Eating Chicken Little

I’ve been looking for a kids’ book that’s about eating animals. There are plenty of books about eating vegetables and fruits, and books about why they are good for us, but I cannot find even one book for toddlers that explains the whys and wherefores, let alone positives, about raising and killing animals for food.

It’s not like kids don’t notice what they eat. Mommy and daddy cheerfully put dinner on the table for their hungry two-year-old exclaiming, “Yummy, Chicken!” The same is true of bacon, eggs, hot dogs and beef stew. And yet, the animals from which these foods come are none other than the cute “oink-oink” piggies, “quack-quack” ducklings, “baa-baa” sheep and “moo-moo” cows richly illustrated and given human-like personalities in myriad books for toddlers.

The reality of how we get meat for food is effectively silenced; accordingly, how each toddler comes to grips simultaneously identifying with and eating their cute animal “friends” occurs in a vacuum and is left to their vivid and often misleading imagination. By and large, there appears to be an absence of an appropriate, truthful, adult-provided narrative for children about raising animals and killing them for food.

We sometimes wonder about out adult fascination with death and murder, played out daily in the newspapers, television dramas and blood-soaked movies; I suspect its roots are often set in the soil of childhood trauma, including the emotional trauma of knowing that we kill and eat our barnyard friends. Such knowledge cannot be ignored, only buried and suppressed. And that suppression leaks out as unresolved guilt, shame, and sometimes aggression and violence.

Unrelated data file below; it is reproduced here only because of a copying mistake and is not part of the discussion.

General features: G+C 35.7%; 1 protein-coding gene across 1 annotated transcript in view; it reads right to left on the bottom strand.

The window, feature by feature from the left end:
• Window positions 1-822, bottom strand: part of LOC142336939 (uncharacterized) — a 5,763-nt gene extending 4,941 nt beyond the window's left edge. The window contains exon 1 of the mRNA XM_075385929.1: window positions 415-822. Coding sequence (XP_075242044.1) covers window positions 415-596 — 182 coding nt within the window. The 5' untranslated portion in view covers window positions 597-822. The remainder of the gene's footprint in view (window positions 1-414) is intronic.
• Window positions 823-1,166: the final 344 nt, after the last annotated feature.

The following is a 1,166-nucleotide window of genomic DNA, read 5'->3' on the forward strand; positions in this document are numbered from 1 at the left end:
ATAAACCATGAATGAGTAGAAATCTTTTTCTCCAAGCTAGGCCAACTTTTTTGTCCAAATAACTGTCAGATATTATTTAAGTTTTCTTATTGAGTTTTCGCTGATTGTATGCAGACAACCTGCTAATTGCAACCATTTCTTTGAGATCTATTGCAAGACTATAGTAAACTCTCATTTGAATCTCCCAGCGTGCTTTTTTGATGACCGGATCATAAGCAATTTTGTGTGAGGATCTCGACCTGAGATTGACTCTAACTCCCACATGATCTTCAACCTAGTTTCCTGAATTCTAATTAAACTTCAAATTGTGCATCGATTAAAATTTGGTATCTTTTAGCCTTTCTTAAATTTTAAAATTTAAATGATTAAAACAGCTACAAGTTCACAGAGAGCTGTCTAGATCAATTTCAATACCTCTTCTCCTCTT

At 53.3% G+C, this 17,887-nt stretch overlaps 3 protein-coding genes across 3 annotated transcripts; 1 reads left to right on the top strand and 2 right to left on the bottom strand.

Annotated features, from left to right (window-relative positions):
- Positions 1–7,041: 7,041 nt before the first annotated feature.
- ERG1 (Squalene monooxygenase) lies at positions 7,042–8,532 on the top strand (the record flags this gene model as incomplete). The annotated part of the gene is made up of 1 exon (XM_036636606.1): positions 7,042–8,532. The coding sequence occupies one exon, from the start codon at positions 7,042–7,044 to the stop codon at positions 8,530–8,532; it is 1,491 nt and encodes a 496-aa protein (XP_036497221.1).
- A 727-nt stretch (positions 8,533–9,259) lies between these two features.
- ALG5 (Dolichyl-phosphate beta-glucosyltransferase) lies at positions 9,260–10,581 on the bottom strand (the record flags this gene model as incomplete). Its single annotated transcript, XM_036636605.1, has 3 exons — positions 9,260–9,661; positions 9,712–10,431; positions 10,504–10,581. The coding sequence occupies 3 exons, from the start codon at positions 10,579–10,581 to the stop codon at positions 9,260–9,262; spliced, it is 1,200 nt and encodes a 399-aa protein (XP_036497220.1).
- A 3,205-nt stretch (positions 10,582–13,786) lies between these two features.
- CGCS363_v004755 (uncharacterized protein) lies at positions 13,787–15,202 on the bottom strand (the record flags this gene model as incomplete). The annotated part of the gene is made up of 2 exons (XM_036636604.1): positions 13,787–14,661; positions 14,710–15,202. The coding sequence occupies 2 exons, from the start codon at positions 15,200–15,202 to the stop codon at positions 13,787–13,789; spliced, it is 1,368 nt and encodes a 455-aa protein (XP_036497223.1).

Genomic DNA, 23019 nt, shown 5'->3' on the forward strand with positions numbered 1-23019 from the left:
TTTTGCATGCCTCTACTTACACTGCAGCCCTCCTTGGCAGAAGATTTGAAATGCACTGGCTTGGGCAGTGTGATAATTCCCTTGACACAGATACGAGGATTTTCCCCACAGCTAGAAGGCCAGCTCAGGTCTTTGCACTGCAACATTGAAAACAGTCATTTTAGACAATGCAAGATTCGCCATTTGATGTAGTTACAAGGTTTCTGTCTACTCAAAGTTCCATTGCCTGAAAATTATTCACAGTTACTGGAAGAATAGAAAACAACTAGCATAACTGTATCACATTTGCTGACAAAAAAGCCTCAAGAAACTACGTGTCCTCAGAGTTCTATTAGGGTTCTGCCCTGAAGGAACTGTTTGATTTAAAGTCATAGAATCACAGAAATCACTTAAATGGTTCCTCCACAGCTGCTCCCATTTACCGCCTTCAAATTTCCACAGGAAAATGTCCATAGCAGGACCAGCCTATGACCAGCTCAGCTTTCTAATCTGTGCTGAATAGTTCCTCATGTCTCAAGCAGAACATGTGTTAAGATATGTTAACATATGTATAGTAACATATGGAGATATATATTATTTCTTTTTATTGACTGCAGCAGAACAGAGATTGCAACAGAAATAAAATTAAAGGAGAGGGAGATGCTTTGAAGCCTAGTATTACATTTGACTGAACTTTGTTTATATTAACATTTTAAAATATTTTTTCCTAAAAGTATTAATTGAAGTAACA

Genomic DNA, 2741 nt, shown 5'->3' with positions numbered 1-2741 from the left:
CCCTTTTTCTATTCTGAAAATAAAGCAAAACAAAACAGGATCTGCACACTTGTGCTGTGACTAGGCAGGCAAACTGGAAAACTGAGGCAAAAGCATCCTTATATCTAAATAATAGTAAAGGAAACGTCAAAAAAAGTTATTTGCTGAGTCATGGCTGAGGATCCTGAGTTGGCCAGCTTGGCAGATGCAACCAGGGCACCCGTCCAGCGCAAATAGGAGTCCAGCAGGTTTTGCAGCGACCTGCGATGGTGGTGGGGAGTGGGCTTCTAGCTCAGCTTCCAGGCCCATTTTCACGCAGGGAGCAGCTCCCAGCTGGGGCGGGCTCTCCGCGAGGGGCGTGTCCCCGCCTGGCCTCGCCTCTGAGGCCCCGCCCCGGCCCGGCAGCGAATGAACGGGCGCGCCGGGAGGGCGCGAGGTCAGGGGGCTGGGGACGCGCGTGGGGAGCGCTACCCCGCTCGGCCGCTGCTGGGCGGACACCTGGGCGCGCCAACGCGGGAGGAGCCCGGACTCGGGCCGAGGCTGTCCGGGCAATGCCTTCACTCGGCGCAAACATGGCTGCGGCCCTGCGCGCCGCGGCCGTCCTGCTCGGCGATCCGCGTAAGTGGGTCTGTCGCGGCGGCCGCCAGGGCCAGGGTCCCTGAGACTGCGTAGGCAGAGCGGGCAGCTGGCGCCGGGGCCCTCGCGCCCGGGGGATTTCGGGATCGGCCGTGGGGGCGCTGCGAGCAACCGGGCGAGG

Before the onset of modern urban culture and its need for an industrialized food system, our agrarian fore bearers transmitted the narrative of raising animals for food; it was part of everyday life. Children on a farm confronted the reality of killing animals for food from their earliest beginnings. Little chicks and ducklings were simultaneously cute friends and future meal, familiar and appreciated, both loved and tasty. Among America’s indigenous people, food animals were thanked for their sacrifice; considered an honored participant of the circle of life and death, no part of a killed animal was wasted. Our only contemporary version of this remains within 4-H Clubs and awards for raising animals at county fairs.

If we are going to eat meat, which by all appearances people are doing in increasingly large quantities, we need to establish a saner psychological framework for it. Author Michael Pollan explores this in his various books, such as “The Omnivore’s Dilemma.” He too fears the effects of ignoring our participation and complicity in callous industrial-scale slaughter of livestock; we are systematically inuring ourselves to violence.

When we mask guilt and shame with callousness we erode our connection to life itself. The natural, childlike affection we feel for living things becomes fractured and compartmentalized; we relegate some animals to “pet” status and others simply become “things.” In the process, we fracture our wholeness and sense of place in the natural world. We become, in that way, less than fully human; in effect, we kill our authentic selves.

In dreams our confusion and trauma is often revealed. Sometimes we are pursued and run in fear for our lives, or inversely, we pursue and kill others. The truth of our animal selves cannot be erased from our subconscious and this truth will not be denied, and thus we grow into adulthood living a waking dream filled with violence.

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